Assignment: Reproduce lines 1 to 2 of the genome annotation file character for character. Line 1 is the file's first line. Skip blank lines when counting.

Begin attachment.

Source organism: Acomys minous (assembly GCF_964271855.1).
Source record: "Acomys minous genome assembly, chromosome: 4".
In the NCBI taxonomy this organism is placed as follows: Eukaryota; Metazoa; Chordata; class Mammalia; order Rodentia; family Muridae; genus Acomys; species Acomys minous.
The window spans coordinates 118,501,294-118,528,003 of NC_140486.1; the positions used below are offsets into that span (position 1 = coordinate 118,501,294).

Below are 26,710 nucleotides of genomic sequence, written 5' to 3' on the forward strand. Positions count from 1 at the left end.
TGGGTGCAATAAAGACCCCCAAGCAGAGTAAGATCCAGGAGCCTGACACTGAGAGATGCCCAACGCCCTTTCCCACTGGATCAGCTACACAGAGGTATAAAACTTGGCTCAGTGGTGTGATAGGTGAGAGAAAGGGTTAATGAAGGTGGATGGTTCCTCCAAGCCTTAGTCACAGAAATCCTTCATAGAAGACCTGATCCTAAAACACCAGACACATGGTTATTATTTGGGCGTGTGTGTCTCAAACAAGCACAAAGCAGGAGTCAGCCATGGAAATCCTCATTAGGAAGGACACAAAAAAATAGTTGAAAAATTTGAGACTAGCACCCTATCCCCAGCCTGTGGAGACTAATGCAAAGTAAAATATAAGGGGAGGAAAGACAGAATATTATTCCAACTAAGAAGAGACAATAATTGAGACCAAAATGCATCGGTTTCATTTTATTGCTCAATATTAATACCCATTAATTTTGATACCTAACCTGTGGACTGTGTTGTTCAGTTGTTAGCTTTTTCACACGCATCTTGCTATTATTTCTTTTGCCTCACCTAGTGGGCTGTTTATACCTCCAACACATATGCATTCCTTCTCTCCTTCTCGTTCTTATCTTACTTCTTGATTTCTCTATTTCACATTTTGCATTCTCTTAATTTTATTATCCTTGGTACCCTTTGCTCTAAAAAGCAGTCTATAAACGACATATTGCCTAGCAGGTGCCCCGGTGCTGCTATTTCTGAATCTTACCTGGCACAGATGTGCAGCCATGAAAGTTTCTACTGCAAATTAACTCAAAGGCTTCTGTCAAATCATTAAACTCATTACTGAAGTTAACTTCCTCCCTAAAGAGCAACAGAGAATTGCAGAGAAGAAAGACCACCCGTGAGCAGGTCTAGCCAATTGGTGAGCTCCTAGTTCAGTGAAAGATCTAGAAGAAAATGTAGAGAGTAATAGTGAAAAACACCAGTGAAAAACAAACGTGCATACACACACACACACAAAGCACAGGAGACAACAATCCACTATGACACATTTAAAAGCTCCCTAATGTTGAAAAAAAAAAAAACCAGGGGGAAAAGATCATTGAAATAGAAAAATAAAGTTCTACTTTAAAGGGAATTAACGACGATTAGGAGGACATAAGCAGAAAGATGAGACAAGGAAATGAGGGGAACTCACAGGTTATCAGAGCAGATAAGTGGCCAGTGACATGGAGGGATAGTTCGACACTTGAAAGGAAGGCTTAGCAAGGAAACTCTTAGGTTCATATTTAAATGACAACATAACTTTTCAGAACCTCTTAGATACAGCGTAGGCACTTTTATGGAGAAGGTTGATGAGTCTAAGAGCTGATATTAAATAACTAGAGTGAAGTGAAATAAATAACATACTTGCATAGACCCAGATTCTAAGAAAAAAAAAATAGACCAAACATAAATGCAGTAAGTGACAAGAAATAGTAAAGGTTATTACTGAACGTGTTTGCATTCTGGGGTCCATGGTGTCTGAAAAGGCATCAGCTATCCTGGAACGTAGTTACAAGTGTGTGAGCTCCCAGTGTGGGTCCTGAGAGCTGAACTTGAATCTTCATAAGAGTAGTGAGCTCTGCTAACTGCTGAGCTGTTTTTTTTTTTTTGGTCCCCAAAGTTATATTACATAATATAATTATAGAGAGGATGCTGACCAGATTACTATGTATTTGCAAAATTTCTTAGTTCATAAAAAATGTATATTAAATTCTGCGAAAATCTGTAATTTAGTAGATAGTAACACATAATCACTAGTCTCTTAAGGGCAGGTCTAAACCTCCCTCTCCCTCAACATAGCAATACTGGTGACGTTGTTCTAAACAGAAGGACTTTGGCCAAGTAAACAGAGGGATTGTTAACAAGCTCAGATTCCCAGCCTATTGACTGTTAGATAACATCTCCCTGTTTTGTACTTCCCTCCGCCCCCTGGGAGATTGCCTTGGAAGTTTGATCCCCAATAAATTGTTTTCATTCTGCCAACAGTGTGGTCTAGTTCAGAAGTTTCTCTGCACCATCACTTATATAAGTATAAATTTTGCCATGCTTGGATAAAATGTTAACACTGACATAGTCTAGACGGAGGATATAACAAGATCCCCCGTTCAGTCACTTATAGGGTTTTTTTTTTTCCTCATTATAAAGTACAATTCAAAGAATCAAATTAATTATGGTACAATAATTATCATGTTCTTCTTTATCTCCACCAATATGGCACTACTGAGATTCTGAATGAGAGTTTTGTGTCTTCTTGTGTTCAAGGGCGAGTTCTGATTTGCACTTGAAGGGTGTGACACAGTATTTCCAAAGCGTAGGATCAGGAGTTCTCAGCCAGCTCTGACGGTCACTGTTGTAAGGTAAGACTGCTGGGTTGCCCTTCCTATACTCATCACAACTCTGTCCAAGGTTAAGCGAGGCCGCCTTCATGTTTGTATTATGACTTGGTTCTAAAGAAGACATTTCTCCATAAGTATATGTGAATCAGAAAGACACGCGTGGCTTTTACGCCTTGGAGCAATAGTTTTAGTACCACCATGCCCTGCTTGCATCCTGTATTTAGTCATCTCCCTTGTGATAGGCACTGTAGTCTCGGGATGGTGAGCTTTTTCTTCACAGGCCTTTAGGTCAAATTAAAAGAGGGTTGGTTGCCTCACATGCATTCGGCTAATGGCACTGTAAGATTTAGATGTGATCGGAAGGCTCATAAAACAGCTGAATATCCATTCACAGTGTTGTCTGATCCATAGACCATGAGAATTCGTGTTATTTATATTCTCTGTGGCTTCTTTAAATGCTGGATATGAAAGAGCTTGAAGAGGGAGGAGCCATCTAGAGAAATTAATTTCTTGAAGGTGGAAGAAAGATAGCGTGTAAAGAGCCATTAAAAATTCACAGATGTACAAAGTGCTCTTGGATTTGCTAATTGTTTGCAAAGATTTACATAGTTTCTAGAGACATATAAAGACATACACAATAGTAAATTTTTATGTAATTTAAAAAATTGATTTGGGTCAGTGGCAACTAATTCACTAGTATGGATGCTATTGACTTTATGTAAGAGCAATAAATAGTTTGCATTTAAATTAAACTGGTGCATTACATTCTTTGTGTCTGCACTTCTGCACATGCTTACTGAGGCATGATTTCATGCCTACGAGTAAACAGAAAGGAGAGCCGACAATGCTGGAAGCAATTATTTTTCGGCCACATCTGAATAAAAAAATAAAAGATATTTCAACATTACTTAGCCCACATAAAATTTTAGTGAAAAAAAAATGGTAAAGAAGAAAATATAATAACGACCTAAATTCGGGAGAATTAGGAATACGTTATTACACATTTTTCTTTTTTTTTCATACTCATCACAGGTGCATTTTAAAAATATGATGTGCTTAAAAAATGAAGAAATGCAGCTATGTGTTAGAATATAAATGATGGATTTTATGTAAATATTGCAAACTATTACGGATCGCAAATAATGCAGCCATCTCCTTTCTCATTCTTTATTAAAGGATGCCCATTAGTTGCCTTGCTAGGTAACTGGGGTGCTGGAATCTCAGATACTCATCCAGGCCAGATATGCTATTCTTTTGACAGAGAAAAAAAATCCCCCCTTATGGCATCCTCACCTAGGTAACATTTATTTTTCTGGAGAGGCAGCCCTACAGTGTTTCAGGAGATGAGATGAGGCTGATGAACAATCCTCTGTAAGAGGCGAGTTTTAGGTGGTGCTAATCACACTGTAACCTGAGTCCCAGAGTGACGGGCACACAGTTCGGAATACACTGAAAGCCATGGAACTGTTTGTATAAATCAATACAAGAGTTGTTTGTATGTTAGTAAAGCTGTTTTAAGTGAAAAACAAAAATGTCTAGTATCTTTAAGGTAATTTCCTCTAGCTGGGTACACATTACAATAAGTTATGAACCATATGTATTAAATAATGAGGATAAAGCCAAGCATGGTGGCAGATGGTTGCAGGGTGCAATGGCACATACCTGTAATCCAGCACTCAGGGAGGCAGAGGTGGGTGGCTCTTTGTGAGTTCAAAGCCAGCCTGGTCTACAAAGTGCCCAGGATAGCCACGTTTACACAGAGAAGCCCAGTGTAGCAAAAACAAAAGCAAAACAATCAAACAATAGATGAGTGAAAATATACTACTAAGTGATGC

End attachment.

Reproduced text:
Source organism: Acomys minous (assembly GCF_964271855.1).
Source record: "Acomys minous genome assembly, chromosome: 4".